According to Dawson, the Queen seemed to “rather enjoy” Freud’s company. “They were of the same age, so they did know people in common. They loved horses, so they had a lot of horse talk,” discussing trainers and jockeys.

For his part, “Lucian was very impressed with her,” Dawson said. According to Freud’s biography William Feaver, in a masterly display of non-commital good manners (which “meant an awful lot” to the painter, Dawson noted), she told him it was “very nice of you to do this. I’ve very much enjoyed watching you mix your colours.”

The critics and commentators were less impressed – one newspaper called it a “travesty” and another writer, dismayed, memorably said it made her look like a corgi that had suffered a stroke. Yet the combination of an adored monarch and one of the country’s most revered painters has made this intimate little scumbly portrait, seen through the eye of someone who looked the same way at cabbages as he did at kings, one of the most fascinating of her reign. It’s sure to be a highlight of the National Gallery’s forthcoming Freud exhibition, opening next month.

But though I loved the Nigerian artist Oluwole Omofemi’s pop art-ish depiction of Elizabeth I created for the cover of Tatler’s Platinum Jubilee issue (he based his image on a 1950s photograph of the Queen holding a fan, but dressed her in a bold floral print and gave her a rich black halo of what looks like afro hair), and Andrew Festings portrait of her for the Royal Hospital in Chelsea is rather a good likeness, we’re not in a golden era of royal painted portraiture. Queen Elizabeth I never found her Holbein, who created the abiding image of a powerful Henry VIII, or her Van Dyck (not that he did Charles I much good in the long run).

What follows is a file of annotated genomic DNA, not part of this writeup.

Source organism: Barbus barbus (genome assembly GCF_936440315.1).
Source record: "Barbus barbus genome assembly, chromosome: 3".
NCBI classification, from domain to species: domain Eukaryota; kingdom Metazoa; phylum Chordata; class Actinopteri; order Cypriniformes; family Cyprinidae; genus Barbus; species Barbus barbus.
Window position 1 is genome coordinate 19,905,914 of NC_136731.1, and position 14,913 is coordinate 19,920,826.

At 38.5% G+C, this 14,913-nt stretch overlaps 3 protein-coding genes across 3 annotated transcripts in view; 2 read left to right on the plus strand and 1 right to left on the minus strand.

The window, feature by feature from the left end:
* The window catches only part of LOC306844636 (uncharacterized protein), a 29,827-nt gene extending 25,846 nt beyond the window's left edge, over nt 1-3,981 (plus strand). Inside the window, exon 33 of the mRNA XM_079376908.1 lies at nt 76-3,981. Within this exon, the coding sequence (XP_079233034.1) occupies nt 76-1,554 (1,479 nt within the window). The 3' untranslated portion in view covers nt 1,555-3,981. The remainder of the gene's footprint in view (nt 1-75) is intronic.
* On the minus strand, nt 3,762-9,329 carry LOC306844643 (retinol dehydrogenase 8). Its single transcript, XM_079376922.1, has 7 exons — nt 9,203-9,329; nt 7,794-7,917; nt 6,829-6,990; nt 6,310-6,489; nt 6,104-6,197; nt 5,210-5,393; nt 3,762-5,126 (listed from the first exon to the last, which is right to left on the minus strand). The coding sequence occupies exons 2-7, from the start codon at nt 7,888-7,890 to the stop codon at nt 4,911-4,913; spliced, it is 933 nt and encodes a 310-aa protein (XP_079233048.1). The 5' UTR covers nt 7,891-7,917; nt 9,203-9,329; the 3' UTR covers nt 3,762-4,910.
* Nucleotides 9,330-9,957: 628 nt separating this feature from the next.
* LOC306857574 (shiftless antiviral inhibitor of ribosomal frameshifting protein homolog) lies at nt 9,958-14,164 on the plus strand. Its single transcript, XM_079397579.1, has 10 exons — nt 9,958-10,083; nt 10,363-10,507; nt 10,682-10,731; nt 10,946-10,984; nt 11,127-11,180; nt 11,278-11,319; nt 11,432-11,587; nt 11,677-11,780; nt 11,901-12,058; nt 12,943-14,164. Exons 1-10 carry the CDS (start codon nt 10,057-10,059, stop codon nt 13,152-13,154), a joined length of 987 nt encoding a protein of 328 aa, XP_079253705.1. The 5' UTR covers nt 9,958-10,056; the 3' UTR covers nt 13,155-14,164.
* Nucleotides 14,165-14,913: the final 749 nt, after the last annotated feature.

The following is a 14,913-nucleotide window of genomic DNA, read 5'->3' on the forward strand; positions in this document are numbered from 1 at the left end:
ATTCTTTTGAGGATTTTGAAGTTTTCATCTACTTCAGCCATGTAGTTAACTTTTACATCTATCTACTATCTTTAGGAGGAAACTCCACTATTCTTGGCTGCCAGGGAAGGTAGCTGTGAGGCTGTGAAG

Nigerian artist Oluwole Omofemi’s pop art-ish depiction of Elizabeth I created for the cover of Tatler’s Platinum Jubilee issue

/ Oluwole Omofemi

It was always the camera that captured her best, and I think one of my favourites – though it took me a while to love it – is the most famous image from Chris Levine’s session with the Queen from 2004.

Oddly enough it isn’t the official portrait, a large-format holographic stereogram which was commissioned in 2004 to commemorate 800 years of Jersey’s allegiance to the Crown (previously it had been loyal to France), but one of the outtakes from the shoot, in which the Queen rests with her eyes closed.

“I was concerned that it was uncomfortable between passes and suggested to Ma’am that she rested between shots,” Levine later said. “She closed her eyes and we captured the moment. Some years later, I was reviewing the outtakes from the sittings and came across the shot and was blown away. I immediately put a filter on it and the piece was made. The only tweak I made to it was to the colour of the lipstick and I gave it a contemporary spin.”

With its closed eyes, “it somehow takes the viewer into a spiritual realm and from there it touches people,” Levine said. “It goes beyond the physical and conveys a sense of lightness, of being.” For me, it speaks to all the complexity of our relationship with the Queen. On one level, it’s a picture of an elderly lady, resting her eyes on a busy day. On another, it’s a light-filled image of an icon, unknowable, draped in the trappings of ancient ceremony. Either way, it’s unforgettable. And if death is forgetting, is there anyone else who has existed in our lifetime more likely to live forever?